THE 1996 Olympic Games in Atlanta, Georgia will never be remembered by local sports fans for the many outstanding performances and record-breaking feats by well-known athletes with names like Lewis, Bailey, Agassi and Miller.
It will be remembered for the controversial defeat of boxer Mansueto “Onyok” Velasco at the hands of Daniel Petrov of Bulgaria in their light-flyweight match that denied the country its first-ever gold medalin the Olympics. It will forever be “Robbery in Atlanta.”
The 1992 Little League World Series in South Williamsport, Pennsylvania will not be remembered for Zamboanga City’s 15-4 win over Long Beach, California after a seven-run first inning.
It will be remembered for the shocking revelations by two Filipino journalists that Zamboanga City fielded ineligible players who did not meet either age or residency requirements. The team was later stripped of its title.
The 2004 WBA featherweight fight between Manny Pacquiao and Juan Manuel Marquez In Las Vegas will not be remembered for the Filipino’s tremendous power that knocked the Mexican fighter three times in the first round.
It will be remembered for the judge, who admitted to making an error on the scorecards that led to the draw. If he had scored the round correctly, as the other two judges did, the result would have been a split decision in favor of the Filipino.
And now the 2013 Summer Universiade in Kazan, Russia will not be solely remembered for the dramatic triumph by GM Wesley So over GM Zaven Andriasian of Armenia in their Armageddon-style playoff match that rewarded the country its first-ever gold medal in the 54-year history of the ‘Olympics' of student athletes.
It will also now be remembered, unfortunately, for the reckless and irresponsible decision of the country’s top sports officials to withhold recognition to So even long after the entire chess universe had lavished praises to the talented, 20-year-old Filipino champion.
It will forever be the “Peping Gambit’. Or the “Pichay Sacrifice.”
It will be remembered as a politically-motivated, revenge-driven conspiracy that went awry and for which the local sports world must now pay a heavy prize: losing a national treasure that comes only once in many lifetimes.
Losing Wesley So.
Blame it to politics in sports.
It all started in a simple power grab that did not succeed, like in a failed coup d’etat.
The Philippine Olympic Committee (POC) wanted to expand its kingdom and seize power bestowed by the Federation Internationale du Sports Universitaire (FISU) to the privately-funded Federation of School Sports Association of the Philippines (FESSAP).
In 2013, the POC sent a three-man delegation all the way to Kazan to question FESSAP's legitimacy during the FISU Congress. The POC representatives tried -- unsuccessfully, of course -- to convince the FISU family to disown FESSAP and switch allegiance to the POC-backed UAAP.
A favorable decision to the POC would have left So and the other Filipino athletes stranded in Kazan for two weeks without getting the chance to compete.
A few weeks before the Universiade, the UAAP even pulled out several Kazan-bound athletes -- a chesser, judokas and swimmers -- from the Filipino delegation under a threat of suspension.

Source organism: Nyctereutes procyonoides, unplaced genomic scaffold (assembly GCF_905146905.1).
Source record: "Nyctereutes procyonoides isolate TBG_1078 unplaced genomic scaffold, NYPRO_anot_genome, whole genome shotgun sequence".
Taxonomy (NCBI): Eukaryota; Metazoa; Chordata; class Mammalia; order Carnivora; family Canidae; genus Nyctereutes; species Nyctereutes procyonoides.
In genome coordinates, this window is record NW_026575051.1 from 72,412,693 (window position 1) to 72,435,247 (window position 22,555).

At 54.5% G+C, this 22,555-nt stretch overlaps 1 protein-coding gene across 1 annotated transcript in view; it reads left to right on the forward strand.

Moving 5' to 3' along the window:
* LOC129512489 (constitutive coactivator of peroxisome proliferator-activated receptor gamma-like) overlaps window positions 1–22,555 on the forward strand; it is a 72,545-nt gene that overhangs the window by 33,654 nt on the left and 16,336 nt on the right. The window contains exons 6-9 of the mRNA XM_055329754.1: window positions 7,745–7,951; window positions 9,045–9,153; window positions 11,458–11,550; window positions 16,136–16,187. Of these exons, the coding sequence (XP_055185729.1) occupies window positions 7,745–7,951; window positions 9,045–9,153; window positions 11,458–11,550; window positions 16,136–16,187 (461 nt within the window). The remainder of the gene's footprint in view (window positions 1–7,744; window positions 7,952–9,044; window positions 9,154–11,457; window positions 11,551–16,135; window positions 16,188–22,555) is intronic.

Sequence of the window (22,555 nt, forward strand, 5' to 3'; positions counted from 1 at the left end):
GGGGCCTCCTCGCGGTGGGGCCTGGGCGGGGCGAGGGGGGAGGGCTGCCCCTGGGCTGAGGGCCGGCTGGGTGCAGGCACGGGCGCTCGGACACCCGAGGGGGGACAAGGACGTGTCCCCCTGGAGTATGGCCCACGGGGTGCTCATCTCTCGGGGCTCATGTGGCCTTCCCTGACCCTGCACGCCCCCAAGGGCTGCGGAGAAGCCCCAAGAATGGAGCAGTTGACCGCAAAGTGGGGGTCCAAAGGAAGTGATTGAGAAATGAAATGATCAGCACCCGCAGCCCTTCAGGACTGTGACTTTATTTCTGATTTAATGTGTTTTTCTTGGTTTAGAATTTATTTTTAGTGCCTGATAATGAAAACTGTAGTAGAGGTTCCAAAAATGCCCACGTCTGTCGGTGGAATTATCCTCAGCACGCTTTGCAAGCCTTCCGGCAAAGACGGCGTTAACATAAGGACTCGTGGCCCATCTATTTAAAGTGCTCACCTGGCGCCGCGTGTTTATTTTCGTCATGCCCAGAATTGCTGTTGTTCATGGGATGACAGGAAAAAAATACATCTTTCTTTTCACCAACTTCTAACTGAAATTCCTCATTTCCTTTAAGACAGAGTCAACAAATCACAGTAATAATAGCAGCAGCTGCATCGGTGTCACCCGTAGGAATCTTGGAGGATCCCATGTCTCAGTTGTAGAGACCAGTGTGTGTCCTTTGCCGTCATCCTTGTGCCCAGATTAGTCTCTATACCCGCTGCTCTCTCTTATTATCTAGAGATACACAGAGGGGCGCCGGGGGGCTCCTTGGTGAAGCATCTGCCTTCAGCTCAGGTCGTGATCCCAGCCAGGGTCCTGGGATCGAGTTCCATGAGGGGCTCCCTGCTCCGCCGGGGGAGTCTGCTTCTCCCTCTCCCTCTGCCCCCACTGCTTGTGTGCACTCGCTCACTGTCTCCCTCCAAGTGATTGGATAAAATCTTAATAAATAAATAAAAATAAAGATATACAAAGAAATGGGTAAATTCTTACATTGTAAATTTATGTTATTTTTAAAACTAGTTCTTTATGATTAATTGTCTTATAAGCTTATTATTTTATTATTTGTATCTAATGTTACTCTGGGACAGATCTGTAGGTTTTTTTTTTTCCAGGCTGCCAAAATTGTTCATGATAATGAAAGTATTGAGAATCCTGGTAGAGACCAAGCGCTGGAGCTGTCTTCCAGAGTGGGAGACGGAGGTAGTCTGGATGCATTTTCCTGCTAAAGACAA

Needless to say, FISU reiterated its recognition to FESSAP.
Is Wesley So to be blamed? No way. Clyde.
When So agreed to represent the country in the Universiade, also known as the World University Games, he did not look at the uniform he will be wearing whether it has the POC or FESSAP logo in it. Or whether or not the signature of Cojuangco and Pichay are on his travel documents.
When he joined fellow Filipino athletes during the colorful opening ceremony shown live all over the world, So wasn't thinking of anything -- not POC or FESSAP -- but the Philippine flag he was proudly waiving during the parade of nations.
When he finished off the brash Armenian champion during a heated playoff match for the gold medal infront of a stunned but highly-appreciative crowd, So wasn't thinking of anything -- not POC or FESSAP -- but the honors he will be bringing home to the Filipino people.
And when he finally climbed the stage smiling to receive the coveted gold medal while the Philippine flag was being hoisted ahead Armenia and China, So wasn't thinking of Cojuangco or Pichay or FESSAP president David Ong. He was thinking of all of us.
Can you blame him for feeling bad that his herculean effort is still not being recognized almost a year after the Kazan Universiade was declared a huge success by Russian president Vladimir Putin and FISU head Claude-Louis Gallien in July, 2013?
“When I did not compete in the Asian Indoor Games and instead played in the World University Games (which was a very strong event), in spite of winning the first-ever gold medal for the Philippines, I was denied the official recognition from the NCFP,” said So during an interview with the widely-read Chessdom.com
“No player should be treated this way, especially when I worked so hard to bring pride to my country,” added So, now a sophomore student at Webster University in Missouri.
Can you blame So for seeking a better system in a better environment and switching federations to pursue his lifelong dream of becoming a world chess champion?
The answer, my friends, is a big N-O.
Sports will remain one of our biggest sources for international recognition. There will be many new heroes who will follow the footsteps of Loyzaga, Pacquiao, Nepomuceno, Reyes, Torre and De Vega.
Some heroes are forgotten, some remembered. Some sporting events are better left forgotten. Some are always worth remembering.
And when we talk about all the great ones, past and present, there's always Wesley So.
And then there's the 2013 Kazan Universiade snub to talk about all over again.
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